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Do Initial Endowments Matter Only Initially? The Persistent Effect of Birth Weight on School Achievement

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  • Bharadwaj, Prashant
  • Eberhard, Juan
  • Neilson, Christopher

Abstract

This paper investigates the causal relationship between birth weight and school achievement among children in grades 1 through 8. We find that birth weight significantly affects performance on both math and language test scores in school. Children with higher birth weight do better - a 10% increase in birth weight improves performance in math by nearly 0.05 standard deviations in 1st grade. Children who are born at a weight less than 1500 grams (very low birth weight) have scores in math that are 0.15 standard deviations less in 1st grade. We exploit repeated observations on children to show that birth weight has a persistent effect that does not deteriorate as children advance through grades (upto 8th grade). Children with greater birth weight are also less likely to have ever repeated a grade. The causal link is identified by using a twins estimator - we collected birth weight and basic demographic data on all twins born in Chile between 1992-2000 and match these twin pairs to administrative school records between 2002-2008. There are no differences in school attendance by birth weight, suggesting that missing school perhaps due to health problems is likely not a channel via which test score differentials arise.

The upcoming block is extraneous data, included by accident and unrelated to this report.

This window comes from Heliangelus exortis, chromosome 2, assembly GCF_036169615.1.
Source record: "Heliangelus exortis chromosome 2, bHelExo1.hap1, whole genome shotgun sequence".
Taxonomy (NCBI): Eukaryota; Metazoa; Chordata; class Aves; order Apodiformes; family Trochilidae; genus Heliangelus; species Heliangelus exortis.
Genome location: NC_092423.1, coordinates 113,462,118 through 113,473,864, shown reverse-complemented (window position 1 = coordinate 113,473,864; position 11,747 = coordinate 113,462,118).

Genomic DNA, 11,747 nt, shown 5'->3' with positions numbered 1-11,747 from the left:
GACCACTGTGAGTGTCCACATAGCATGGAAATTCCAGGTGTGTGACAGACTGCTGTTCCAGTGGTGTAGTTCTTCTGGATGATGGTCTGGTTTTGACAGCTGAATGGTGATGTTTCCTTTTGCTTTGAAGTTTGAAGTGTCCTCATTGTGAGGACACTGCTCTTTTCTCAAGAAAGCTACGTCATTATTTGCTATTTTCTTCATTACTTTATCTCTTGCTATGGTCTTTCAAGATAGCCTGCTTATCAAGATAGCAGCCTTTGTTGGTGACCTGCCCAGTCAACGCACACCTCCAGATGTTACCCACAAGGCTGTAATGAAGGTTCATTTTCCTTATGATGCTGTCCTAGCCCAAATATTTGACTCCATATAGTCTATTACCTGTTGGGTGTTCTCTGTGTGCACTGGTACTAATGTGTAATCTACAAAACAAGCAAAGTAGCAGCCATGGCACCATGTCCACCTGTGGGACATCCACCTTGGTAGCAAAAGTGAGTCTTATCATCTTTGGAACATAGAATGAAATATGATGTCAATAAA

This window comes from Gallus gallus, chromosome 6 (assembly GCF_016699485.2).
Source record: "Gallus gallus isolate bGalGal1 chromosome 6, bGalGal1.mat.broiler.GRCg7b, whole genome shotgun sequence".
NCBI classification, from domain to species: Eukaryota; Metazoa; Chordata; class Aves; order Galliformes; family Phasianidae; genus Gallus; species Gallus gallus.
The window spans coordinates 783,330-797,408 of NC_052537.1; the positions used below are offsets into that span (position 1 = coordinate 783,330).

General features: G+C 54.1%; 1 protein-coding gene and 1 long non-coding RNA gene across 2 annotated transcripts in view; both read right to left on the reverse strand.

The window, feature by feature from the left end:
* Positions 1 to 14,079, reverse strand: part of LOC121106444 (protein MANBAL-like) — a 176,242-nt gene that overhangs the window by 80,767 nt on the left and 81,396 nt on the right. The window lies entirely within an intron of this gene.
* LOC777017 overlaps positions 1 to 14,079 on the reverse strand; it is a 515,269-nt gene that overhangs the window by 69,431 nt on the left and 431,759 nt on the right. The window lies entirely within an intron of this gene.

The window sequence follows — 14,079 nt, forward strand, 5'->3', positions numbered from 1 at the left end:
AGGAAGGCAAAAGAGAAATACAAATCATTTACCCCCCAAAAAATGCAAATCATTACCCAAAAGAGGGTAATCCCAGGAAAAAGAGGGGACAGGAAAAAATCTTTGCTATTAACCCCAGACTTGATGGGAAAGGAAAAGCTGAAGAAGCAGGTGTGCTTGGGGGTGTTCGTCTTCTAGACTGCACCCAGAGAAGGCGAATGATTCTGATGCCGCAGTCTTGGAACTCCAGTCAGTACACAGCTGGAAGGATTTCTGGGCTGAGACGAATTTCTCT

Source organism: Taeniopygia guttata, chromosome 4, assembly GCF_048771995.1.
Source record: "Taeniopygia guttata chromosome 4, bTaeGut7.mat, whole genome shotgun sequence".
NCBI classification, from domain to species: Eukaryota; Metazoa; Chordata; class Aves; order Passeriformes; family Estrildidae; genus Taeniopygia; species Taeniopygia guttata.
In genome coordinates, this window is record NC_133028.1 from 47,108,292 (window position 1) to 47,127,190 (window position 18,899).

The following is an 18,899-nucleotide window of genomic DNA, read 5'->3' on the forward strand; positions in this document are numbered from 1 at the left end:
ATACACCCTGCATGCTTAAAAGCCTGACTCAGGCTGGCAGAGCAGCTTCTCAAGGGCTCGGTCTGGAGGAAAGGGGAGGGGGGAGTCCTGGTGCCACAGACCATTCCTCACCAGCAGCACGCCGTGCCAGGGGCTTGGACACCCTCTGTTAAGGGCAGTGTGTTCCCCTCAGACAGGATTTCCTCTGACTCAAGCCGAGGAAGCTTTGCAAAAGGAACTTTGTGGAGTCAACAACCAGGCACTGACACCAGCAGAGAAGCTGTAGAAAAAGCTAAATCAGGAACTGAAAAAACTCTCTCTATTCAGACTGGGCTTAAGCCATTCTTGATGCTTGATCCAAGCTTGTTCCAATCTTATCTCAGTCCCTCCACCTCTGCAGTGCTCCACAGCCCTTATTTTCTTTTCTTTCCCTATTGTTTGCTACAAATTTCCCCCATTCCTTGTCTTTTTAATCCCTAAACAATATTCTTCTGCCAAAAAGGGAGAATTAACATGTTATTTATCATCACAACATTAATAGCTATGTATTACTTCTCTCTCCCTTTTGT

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Bibliographic Info

Paper provided by Department of Economics, UC San Diego in its series University of California at San Diego, Economics Working Paper Series with number qt4536p0hd.

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Date of creation: 16 Sep 2010
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Handle: RePEc:cdl:ucsdec:qt4536p0hd

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Related research

Keywords: school achievement; birth weight; Other Economics;

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Cited by:
  1. Bejenariu, Simona & Mitrut, Andreea, 2012. "Austerity Measures and Infant Health. Lessons from an Unexpected Wage Cut Policy," Working Paper Series 2012:4, Uppsala University, Department of Economics, revised 10 Oct 2013.
  2. Mark E McGovern, 2011. "Still Unequal at Birth - Birth Weight, Socioeconomic Status and Outcomes at Age 9," Working Papers 201125, School Of Economics, University College Dublin.
  3. Tom S. Vogl, 2012. "Education and Health in Developing Economies," Working Papers 1453, Princeton University, Woodrow Wilson School of Public and International Affairs, Research Program in Development Studies..

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